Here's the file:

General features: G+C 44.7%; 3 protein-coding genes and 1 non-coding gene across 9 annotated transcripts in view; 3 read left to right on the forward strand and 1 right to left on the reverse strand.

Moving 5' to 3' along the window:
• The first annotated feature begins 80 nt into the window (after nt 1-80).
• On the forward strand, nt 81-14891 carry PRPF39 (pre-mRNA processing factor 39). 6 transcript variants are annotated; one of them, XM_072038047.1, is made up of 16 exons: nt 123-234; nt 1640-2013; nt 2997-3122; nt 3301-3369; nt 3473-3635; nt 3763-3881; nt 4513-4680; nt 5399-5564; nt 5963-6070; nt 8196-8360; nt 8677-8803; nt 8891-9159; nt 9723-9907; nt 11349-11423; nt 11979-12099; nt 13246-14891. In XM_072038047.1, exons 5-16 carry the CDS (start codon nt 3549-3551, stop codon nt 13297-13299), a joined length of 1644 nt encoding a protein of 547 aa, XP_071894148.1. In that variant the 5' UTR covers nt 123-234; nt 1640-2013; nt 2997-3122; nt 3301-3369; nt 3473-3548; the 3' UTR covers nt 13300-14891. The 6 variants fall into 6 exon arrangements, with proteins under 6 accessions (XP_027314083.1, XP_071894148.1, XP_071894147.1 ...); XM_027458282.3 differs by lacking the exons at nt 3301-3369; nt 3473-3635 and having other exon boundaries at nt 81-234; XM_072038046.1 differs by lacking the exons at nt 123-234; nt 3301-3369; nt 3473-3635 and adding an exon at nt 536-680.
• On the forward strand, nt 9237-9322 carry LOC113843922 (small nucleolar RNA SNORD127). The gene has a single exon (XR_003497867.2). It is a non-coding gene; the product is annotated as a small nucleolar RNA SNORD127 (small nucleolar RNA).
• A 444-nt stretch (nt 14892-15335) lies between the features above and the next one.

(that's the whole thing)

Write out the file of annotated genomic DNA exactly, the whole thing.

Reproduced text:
General features: G+C 44.7%; 3 protein-coding genes and 1 non-coding gene across 9 annotated transcripts in view; 3 read left to right on the forward strand and 1 right to left on the reverse strand.

Moving 5' to 3' along the window:
• The first annotated feature begins 80 nt into the window (after nt 1-80).
• On the forward strand, nt 81-14891 carry PRPF39 (pre-mRNA processing factor 39). 6 transcript variants are annotated; one of them, XM_072038047.1, is made up of 16 exons: nt 123-234; nt 1640-2013; nt 2997-3122; nt 3301-3369; nt 3473-3635; nt 3763-3881; nt 4513-4680; nt 5399-5564; nt 5963-6070; nt 8196-8360; nt 8677-8803; nt 8891-9159; nt 9723-9907; nt 11349-11423; nt 11979-12099; nt 13246-14891. In XM_072038047.1, exons 5-16 carry the CDS (start codon nt 3549-3551, stop codon nt 13297-13299), a joined length of 1644 nt encoding a protein of 547 aa, XP_071894148.1. In that variant the 5' UTR covers nt 123-234; nt 1640-2013; nt 2997-3122; nt 3301-3369; nt 3473-3548; the 3' UTR covers nt 13300-14891. The 6 variants fall into 6 exon arrangements, with proteins under 6 accessions (XP_027314083.1, XP_071894148.1, XP_071894147.1 ...); XM_027458282.3 differs by lacking the exons at nt 3301-3369; nt 3473-3635 and having other exon boundaries at nt 81-234; XM_072038046.1 differs by lacking the exons at nt 123-234; nt 3301-3369; nt 3473-3635 and adding an exon at nt 536-680.
• On the forward strand, nt 9237-9322 carry LOC113843922 (small nucleolar RNA SNORD127). The gene has a single exon (XR_003497867.2). It is a non-coding gene; the product is annotated as a small nucleolar RNA SNORD127 (small nucleolar RNA).
• A 444-nt stretch (nt 14892-15335) lies between the features above and the next one.